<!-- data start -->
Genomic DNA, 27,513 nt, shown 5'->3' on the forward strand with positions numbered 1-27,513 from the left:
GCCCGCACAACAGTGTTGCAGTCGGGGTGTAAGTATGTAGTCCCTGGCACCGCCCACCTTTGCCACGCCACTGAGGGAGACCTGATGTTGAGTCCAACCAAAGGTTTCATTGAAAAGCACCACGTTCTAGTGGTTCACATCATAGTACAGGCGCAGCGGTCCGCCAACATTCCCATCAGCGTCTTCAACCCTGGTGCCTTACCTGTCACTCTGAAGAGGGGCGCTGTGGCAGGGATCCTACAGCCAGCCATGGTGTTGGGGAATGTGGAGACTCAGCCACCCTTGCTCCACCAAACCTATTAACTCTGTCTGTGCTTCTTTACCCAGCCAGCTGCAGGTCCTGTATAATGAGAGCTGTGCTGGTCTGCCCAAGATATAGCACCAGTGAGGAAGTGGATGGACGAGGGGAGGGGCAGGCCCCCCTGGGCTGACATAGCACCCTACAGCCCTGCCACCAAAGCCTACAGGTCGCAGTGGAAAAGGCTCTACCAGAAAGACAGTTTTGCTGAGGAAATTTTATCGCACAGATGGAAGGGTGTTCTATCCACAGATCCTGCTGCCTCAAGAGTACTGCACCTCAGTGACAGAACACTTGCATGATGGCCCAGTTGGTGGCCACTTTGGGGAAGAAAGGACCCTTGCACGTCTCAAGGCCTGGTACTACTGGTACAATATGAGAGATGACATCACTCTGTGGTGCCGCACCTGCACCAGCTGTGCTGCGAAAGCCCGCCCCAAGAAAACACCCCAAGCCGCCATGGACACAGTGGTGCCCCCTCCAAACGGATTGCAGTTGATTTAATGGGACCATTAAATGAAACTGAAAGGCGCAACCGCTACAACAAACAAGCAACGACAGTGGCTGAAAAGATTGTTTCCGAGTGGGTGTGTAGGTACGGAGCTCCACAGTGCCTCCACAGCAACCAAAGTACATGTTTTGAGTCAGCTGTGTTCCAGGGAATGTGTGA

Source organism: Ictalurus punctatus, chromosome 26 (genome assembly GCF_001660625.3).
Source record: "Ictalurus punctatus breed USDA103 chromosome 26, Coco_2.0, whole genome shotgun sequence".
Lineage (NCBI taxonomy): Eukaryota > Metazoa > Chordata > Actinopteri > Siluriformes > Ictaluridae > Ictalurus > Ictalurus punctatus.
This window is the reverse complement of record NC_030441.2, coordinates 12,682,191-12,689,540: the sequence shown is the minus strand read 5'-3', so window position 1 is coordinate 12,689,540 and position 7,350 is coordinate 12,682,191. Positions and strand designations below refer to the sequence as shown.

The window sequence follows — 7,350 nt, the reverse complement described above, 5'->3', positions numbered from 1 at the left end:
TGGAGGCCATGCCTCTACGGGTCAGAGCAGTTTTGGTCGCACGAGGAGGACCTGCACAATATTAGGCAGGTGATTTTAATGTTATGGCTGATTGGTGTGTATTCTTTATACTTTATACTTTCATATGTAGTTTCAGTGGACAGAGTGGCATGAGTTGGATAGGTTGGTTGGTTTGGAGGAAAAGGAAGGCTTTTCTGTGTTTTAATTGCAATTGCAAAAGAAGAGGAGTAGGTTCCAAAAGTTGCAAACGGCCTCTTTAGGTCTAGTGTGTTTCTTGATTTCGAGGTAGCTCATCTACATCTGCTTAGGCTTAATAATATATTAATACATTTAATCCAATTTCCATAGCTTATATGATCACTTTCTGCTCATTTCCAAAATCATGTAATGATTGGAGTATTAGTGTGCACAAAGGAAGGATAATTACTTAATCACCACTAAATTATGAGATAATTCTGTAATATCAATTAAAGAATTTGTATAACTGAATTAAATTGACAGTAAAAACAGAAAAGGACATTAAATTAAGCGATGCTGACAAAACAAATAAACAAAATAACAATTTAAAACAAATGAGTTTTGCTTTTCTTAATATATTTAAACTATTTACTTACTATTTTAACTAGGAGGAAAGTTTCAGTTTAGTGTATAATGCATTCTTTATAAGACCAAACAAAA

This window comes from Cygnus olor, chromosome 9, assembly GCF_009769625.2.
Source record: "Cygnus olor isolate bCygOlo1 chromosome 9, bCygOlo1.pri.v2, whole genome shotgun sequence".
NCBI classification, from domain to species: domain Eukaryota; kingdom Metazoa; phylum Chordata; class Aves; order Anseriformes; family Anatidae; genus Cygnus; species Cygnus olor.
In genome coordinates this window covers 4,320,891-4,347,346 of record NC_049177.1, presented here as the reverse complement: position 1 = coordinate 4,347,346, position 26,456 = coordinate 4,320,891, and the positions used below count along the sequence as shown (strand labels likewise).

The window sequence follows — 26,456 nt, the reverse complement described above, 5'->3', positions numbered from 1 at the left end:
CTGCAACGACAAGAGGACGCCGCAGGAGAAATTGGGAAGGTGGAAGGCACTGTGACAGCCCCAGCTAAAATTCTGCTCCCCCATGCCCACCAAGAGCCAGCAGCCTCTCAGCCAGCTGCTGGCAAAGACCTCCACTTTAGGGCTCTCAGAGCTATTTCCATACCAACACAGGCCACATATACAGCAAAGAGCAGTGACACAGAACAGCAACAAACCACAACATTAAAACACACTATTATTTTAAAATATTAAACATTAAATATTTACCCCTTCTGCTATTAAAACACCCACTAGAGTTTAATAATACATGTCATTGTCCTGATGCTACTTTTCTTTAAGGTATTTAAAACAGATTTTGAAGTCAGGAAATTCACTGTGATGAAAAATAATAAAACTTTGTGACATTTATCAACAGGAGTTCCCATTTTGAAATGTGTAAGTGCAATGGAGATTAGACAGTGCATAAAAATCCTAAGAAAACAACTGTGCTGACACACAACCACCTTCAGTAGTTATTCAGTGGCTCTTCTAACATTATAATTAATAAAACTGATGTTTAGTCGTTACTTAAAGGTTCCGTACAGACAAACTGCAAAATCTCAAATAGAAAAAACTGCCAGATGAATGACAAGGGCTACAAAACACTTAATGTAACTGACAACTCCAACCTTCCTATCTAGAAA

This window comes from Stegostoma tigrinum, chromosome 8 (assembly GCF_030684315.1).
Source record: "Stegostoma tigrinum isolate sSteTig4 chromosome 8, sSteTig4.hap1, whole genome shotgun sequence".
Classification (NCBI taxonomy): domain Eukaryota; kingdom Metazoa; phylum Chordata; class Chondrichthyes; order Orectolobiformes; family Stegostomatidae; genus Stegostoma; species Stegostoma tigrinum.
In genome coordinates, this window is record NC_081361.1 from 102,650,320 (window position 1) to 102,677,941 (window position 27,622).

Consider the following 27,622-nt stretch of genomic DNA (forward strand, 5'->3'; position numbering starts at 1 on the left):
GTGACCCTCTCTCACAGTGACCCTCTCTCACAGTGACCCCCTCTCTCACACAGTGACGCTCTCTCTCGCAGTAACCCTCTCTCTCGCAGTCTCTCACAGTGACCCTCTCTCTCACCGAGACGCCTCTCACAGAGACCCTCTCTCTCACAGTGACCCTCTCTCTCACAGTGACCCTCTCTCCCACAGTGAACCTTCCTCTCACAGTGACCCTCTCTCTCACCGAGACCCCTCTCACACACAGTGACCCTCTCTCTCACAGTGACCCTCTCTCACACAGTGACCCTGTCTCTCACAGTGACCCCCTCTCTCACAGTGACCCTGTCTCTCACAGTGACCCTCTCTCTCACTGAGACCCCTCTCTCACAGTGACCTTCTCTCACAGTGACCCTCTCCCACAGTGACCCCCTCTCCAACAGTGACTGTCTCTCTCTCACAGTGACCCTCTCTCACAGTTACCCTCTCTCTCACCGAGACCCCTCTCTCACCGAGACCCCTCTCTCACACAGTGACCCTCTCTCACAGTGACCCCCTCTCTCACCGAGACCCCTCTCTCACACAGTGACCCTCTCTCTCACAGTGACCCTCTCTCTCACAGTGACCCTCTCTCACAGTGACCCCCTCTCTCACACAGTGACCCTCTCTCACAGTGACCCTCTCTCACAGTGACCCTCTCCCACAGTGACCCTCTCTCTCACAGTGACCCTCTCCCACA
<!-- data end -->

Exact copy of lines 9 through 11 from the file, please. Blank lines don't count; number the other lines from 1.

This window comes from Cygnus olor, chromosome 9, assembly GCF_009769625.2.
Source record: "Cygnus olor isolate bCygOlo1 chromosome 9, bCygOlo1.pri.v2, whole genome shotgun sequence".
NCBI classification, from domain to species: domain Eukaryota; kingdom Metazoa; phylum Chordata; class Aves; order Anseriformes; family Anatidae; genus Cygnus; species Cygnus olor.